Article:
1052. (9). B. glutinosa (Pers. Syn. ii. p. 425); suffruticosa glaberrima viscosa, foliis lanceolatis coriaceis grosse serratis punctatis trinerviis et penninerviis basi attenuatis apice acutis, corymbo breviter pedunculato, capitulis ♀ campanulatis, involucri squamis ovati-lanceolatis margine eroso-fimbriatis.—Chilca. Feuill. 2. t. 37. (excl. Syn.) Molina viscosa, R. et Pav. Hook. et Arn. in Beech. Voy.—Chili. Valparaiso. Macrae.— Mathews(n. 217.) Cuming (n. 788.) C. Darwin, Esq. Quillota, where it is called "Chilcoa Quilco." Bridges (n. 53.) Conception. Beechey. Near Mendoza. Dr Gillies. Wood-sides of Cordova (foliis latioribus), Tucuman and Buenos Ayres. Tweedie (n. 1210.)—An extensively dispersed and variable plant. The leaves are more or less broad, more or less dense, toothed and entire, more or leis viscid, and more or less coriaceous. The involucre of the female capitula resembles the male's. In all, it is broadly campanulate, somewhat squarrose, of a singularly dry character; the scales are ovate, stramineous,

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destitute of nerve, but having a discoloured spot towards the apex; the margin is scariose and eroso-fimbriate. Pappus of the female capitula very white and silky.

1053. (10). B. Sphærocephala (Hook. et Arn.); fruticosa glabra, ramis angulatis, foliis (subquadripollicaribus) obovatolanceolatis membranaceis subtriplinerviis reticulatisque acutis grosse dentatis basi attenuatis sessilibus impunctatis, corymbis polycephalis foliis brevioribus, capitulis ♂ et ♀ depressos sphæricis, involucri hemisphærici squamis ovato-lanceolatis acutis dorso carinatis uninerviis marginibus præcipue versus apicem eroso-fimbriatis.—Chiloe. Cuming (n. 58). Between Osorno and El Rio de Maullin, Valdivia. Bridges (n. 579.)—A shrub from 4 to 8 feet high, according to Mr. Bridges, with large membranaceous coarsely toothed and dense corymbs of comparatively large capitula (6 lines broad) which are shorter than the leaves.

1054. (11). B. melastomæfolia (Hook. et Arn.); fruticosa? glaberrima, ramis sulcatis, foliis coriaceis (3—4—pollicuribus) ovato-lanceolatis serratis triplinerviis reticulatisque serratis brevi-petiolatis supra rugosis is subtus pallidioribus nervis prominentibus, corymbis terminalibus axillaribusque pedunculatis aphyllis involucri squamis paucis laxis, ext. brevibus, int. linearibus obtusis uninerviis, acheniis sulcatis glaberrimis, pappo ♀ flavescente sericeo uniseriali involucrum longe excedente.—Moist woods of Tucuman. Tweedie (n. 1185.)—A very distinct and well-marked species, with deeply furrowed branches and broad serrated leaves, wrinkled by the copious reticulations, and resembling those of many Melastomaceæ. Female capitula nearly three-fourths of an inch in diameter.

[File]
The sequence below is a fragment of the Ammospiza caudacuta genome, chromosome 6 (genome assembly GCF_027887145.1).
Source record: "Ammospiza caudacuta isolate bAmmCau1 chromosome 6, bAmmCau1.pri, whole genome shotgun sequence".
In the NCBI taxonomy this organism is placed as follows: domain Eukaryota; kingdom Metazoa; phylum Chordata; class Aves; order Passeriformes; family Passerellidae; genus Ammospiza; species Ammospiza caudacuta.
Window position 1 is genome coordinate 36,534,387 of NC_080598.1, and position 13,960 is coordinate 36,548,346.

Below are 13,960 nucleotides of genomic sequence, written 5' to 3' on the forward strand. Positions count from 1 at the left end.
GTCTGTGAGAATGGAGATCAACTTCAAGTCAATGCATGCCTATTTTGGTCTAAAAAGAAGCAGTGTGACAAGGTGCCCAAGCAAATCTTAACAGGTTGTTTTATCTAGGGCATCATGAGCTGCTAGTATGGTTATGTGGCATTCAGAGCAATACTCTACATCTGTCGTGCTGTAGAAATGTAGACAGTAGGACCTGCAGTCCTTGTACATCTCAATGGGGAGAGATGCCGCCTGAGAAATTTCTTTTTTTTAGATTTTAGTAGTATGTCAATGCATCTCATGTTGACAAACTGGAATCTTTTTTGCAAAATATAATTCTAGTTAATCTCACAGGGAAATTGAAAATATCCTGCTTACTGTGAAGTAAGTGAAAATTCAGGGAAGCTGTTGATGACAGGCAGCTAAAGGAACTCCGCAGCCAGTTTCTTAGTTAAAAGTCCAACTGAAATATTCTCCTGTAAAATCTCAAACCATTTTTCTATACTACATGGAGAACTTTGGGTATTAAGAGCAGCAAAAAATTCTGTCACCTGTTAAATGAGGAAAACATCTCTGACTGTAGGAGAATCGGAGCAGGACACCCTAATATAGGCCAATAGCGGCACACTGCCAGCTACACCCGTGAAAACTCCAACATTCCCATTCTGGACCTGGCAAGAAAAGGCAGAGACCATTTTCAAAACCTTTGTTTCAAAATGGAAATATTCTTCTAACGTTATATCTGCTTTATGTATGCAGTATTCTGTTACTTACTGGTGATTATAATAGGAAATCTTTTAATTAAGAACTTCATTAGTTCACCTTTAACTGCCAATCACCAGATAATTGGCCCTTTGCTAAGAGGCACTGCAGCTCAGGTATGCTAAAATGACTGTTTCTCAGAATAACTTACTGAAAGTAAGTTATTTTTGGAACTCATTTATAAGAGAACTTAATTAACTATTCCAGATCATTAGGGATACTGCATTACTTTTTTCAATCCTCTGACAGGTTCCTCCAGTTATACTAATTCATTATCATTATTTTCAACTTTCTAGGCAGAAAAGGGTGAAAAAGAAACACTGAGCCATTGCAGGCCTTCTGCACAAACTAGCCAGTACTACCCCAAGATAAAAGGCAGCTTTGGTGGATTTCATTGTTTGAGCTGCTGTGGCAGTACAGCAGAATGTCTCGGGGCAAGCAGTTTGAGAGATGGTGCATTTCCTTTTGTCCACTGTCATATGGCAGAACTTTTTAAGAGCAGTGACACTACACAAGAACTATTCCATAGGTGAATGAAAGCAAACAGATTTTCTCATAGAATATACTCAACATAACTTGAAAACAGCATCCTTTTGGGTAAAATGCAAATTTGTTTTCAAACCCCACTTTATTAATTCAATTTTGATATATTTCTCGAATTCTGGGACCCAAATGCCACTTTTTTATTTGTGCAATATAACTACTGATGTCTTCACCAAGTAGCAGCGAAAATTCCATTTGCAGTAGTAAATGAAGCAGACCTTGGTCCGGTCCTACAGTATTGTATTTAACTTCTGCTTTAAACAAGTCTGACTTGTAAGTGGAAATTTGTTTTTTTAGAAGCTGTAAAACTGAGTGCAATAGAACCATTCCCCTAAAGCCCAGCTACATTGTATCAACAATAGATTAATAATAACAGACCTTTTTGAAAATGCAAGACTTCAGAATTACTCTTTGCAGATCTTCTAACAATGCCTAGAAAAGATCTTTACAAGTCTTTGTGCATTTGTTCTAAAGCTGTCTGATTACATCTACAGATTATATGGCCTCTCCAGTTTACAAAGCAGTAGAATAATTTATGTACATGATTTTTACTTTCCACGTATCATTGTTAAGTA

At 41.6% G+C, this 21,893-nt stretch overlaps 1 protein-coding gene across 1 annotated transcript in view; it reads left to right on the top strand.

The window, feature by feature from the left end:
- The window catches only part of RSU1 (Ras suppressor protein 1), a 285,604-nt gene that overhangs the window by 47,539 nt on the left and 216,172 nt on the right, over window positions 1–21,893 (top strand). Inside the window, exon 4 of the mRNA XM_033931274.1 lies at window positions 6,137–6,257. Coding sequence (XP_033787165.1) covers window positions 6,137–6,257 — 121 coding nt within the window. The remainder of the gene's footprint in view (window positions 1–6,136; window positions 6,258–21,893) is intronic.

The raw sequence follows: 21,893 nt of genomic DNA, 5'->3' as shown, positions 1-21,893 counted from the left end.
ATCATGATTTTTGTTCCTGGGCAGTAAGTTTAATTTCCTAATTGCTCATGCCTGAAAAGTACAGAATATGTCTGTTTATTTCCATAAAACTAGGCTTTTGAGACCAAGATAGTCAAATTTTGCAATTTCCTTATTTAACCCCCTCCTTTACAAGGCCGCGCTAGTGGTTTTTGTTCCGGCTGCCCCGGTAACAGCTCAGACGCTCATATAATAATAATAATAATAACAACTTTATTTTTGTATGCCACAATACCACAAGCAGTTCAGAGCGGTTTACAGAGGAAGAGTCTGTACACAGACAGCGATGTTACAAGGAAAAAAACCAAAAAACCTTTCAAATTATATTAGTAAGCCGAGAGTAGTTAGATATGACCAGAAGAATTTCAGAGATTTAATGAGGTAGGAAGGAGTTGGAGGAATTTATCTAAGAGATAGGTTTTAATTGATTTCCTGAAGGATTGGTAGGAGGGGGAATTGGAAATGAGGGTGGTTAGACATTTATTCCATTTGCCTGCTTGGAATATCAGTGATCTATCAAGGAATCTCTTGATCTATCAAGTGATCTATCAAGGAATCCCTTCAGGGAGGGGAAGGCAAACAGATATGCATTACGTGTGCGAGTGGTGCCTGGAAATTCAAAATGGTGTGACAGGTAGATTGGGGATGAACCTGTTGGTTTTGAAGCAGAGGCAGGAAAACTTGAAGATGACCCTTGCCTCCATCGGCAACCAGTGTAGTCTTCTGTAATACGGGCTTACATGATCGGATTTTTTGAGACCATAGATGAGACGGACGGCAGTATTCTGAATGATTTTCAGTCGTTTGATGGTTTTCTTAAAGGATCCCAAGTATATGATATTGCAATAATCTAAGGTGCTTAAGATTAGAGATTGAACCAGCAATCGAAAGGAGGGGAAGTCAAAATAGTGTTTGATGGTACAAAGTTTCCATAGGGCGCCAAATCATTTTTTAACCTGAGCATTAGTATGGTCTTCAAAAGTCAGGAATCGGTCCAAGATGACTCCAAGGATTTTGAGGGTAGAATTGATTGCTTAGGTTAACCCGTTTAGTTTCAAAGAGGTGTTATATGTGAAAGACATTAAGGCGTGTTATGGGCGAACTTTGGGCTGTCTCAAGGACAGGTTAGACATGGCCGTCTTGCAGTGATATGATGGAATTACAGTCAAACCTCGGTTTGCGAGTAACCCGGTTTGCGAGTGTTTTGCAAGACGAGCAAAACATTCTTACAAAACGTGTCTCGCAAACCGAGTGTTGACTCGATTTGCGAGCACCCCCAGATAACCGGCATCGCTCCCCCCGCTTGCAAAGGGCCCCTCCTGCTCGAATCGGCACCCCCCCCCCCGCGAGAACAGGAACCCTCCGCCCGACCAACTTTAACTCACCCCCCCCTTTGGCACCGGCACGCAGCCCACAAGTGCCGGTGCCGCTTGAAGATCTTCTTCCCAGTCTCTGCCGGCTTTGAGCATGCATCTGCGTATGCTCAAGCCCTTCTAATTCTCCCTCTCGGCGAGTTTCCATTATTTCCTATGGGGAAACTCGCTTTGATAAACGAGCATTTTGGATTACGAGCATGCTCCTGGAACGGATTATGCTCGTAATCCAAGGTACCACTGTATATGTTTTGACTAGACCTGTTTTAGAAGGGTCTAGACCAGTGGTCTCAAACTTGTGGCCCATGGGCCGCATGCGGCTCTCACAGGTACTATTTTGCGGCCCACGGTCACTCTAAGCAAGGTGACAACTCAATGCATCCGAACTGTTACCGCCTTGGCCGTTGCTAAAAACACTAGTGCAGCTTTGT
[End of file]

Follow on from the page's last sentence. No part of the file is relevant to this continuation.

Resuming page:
1055. (12). B. anomala (DC. Prodr. v. p. 403), suffruticulosa ramosa, caule tereti, ramis pubescentibus, foliis petiolatis ovatis basi obtusis apice acute dentato-serratis trinerviis supra sparse puberis subtus dense villosis, paniculis ramos terminantibus laxis, invol. ♂ squamis oblongo-linearibus acutis fl. masc. stylum exsertum gerentibus. DC—Rio Grande, St Catharine's and woody shores of Lagoa, S. Brazil. Tweedie.—Leaves an inch long, exactly ovate, obtuse at the

Vol. III.—No. 17

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base, on petioles two lines long. Stems, as De Candolle well observes, apparently climbing, so as, in conjunction with the form of the petiolated leaves, to give the appearance of a Clematis. Capitula small. Scales of the involucre slightly eroso-ciliate at the margin, with a dark green nerve down the middle. Pappus of the male flowers rufous.

1056. (13). B. Doniana (Hook. et Arn.); fruticosa, ramis erectis pubescentibus, foliis anguste lanceolatis subcoriaceis acutis punctatis obscure trinerviis integerrimis rarissime hic illic dente solitario instructis, pedicellis (bilinearibus) pubescentibus nudis monocephalis, involucri campanulati squamis uninerviis, ext. ovatis pubescentibus, int. oblongis glabriusculis apice fimbriato-ciliatis.—S. Brazil. Tweedie (n. 975.) Rio grande do Sul. Isabelle.—This seems very different from any described species. The pappus of the female plant is tawny, longer than the styles, twice as long as the involucre.

§ 2. Cuneifoliæ, nempe foliis obovatis cuneatisve uninerviis aut triplinerviis non imbricates, ramis apteris. DC.

1057. (14). B. hirta (DC. Prodr. v. p. 405); suffruticosa undique piloso-hispida, caule sulcato erecto apice corymboso ramoso, foliis coriaceis sessilibus cuneato-oblongis apice grosse inciso-dentatis trinerviis reticulatisque, corymbis densis subglobosis, involucri ♂ squamis lato-lanceolatis acutiuscullis subpubescentibus uninerviis margine pubescenti-ciliatis.—B. verbenæfolia. Hook. et Arn. mst.—Pappus rufous, its hairs clevate in the male flower. Maldonado. South Brazil. Tweedie.—De Candolle places this very well-marked plant in the first division, but in the cuneate leaves it accords well with the present section, though it must be confessed it has little natural affinity with the following species. The rough coarsely toothed leaves, with the very prominent nerves on the under-side, give the plant a great resemblance to some N. American species of Verbena.

1058. (15). B. Magellanica (Pers. Syn. ii. p. 425); fruticulosa demisso-cæspitosa glabra viscose, ramulis angulatis, foliis sessilibus confertis coriaceis obovato-cuneatis obtusis aliis integerrimis, aliis apice abtuse tridentatis capitulis soli-